Lynn Conway

Lynn Conway

Professor of EECS, Emerita
University of Michigan

Lynn Conway is Professor of EECS, Emerita, at the University of Michigan. Lynn made foundational

contributions to computer architecture at IBM during the 1960’s. Sadly, IBM fired Lynn in 1968 when

they learned she was transitioning. A gritty survivor, Lynn restarted her career in stealth mode during

an era when gender variance was cruelly demonized. Rising rapidly through the ranks, she joined the

famed Xerox Palo Alto Research Center in 1973. While at PARC she invented scalable VLSI design rules,

co-authored the seminal text Introduction to VLSI Systems, pioneered in teaching the new silicon chip

design methods at MIT, and innovated an e-commerce system for rapid chip prototyping – thereby

creating the modern “fabless-design + silicon-foundry” model of electronic design and production, and

launching a worldwide revolution in microelectronics. As Assistant Director for Strategic Computing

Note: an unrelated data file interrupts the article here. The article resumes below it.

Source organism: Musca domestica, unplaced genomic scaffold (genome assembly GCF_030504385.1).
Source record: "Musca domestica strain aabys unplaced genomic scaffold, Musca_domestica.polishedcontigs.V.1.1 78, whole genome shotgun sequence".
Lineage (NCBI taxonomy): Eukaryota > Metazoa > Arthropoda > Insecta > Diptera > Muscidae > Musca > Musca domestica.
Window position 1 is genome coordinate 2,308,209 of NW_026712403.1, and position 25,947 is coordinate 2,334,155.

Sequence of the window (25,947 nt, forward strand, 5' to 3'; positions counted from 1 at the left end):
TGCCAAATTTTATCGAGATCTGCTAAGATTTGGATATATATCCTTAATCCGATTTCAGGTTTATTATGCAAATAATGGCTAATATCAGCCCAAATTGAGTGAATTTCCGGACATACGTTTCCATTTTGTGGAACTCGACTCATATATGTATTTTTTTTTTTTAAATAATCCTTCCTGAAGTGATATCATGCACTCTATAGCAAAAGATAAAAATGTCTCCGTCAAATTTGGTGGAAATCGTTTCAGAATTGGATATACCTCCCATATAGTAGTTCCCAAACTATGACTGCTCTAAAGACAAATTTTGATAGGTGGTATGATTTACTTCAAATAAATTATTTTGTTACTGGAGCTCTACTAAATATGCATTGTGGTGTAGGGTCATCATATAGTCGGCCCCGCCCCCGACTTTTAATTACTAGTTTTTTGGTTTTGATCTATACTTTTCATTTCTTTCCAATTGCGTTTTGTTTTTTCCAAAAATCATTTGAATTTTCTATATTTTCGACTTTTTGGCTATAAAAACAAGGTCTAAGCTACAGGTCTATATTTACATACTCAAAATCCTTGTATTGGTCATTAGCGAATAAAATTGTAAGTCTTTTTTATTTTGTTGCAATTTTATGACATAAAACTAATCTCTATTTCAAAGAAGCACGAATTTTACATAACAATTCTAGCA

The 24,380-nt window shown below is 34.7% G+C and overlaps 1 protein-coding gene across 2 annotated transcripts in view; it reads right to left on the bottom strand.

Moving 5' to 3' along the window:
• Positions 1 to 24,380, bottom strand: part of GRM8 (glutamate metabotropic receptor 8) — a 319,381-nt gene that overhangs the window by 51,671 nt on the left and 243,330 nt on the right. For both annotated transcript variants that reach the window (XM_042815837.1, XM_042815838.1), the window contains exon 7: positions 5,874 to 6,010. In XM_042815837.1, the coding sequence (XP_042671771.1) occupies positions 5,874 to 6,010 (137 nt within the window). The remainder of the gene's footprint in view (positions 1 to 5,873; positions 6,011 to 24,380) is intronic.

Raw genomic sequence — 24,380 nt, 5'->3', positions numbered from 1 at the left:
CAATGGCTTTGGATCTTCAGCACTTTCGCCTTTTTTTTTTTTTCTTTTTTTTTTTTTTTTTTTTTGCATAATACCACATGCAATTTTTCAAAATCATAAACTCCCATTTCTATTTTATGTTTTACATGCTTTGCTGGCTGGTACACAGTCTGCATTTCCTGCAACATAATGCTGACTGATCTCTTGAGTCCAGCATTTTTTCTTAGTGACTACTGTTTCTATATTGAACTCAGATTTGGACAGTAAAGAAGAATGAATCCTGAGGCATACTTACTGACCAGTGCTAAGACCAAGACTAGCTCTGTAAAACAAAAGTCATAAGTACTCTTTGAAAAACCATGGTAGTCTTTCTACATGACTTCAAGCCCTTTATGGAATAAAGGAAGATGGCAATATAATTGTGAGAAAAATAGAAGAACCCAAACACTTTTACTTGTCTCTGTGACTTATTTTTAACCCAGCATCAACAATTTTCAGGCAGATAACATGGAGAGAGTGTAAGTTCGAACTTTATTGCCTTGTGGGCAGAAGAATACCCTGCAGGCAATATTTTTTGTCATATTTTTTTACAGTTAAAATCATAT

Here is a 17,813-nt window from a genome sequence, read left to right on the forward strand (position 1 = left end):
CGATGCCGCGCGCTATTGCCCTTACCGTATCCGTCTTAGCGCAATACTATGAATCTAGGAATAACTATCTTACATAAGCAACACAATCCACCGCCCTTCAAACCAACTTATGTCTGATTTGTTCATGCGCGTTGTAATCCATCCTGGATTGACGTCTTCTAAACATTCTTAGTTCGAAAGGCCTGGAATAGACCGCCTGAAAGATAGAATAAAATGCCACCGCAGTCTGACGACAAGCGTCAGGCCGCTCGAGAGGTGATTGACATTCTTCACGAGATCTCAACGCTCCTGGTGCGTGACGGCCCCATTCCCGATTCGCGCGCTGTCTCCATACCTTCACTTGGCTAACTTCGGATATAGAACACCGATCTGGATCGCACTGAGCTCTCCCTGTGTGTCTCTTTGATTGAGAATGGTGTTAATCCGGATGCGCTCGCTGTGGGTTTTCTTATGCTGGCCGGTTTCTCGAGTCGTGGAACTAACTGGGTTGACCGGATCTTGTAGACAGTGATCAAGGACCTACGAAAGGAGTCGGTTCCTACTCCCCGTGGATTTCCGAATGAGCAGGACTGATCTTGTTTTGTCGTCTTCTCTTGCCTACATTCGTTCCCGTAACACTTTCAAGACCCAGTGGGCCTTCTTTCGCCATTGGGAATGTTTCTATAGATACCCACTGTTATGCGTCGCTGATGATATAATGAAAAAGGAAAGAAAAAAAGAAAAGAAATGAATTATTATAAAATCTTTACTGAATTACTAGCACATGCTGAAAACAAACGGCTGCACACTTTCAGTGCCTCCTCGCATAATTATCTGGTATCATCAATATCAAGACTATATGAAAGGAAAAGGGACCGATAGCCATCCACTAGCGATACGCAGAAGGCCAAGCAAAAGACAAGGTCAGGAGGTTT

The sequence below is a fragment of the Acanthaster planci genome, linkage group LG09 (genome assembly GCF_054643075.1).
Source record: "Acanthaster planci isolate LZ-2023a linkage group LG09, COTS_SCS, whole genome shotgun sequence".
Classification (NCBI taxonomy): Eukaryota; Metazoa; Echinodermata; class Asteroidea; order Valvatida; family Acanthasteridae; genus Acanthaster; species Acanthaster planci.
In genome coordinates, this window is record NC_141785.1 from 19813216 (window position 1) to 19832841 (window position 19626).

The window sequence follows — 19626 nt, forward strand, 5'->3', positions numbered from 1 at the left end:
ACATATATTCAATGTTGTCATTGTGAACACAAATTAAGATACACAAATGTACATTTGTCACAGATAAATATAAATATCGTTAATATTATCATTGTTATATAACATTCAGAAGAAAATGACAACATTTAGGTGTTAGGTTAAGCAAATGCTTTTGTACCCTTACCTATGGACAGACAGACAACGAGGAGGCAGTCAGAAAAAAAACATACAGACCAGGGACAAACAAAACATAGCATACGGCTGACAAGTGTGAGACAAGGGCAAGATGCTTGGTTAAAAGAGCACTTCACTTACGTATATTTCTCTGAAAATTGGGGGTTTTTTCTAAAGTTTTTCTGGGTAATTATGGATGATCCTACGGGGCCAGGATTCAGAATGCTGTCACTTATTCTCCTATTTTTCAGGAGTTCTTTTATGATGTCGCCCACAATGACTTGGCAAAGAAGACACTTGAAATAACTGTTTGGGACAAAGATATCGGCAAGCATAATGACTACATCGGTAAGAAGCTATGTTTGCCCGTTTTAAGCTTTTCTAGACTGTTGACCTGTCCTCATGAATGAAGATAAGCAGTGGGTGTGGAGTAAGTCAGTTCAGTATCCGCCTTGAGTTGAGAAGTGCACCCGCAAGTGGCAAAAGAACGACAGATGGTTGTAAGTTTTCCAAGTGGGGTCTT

during the height of the cold war, Lynn led DARPA’s 1980’s initiative to develop the technology base

for modern intelligent weapons. In 1985 she joined the University of Michigan as Professor of EECS

and Associate Dean of Engineering, where she continued her distinguished career. Quietly coming

out in 1999, Lynn went on to create a widely-read trans-advocacy website that has given hope and

encouragement to transgender people around the world. In 2012 she published a memoir of the

VLSI revolution, finally revealing her role in that drama. Lynn is a Fellow of the IEEE, a Fellow of the

Computer History Museum, holds two honorary doctorates, and is a Member of the National Academy

of Engineering.

“If you want to change the future, start living as if you’re already there.” – Lynn Conway

Diverse representation is a priority for us. We're proud to say that our Summit speakers are 80% queer women, 50% women of color, 25% Black & Latinx, and 15% transgender and gender nonconforming.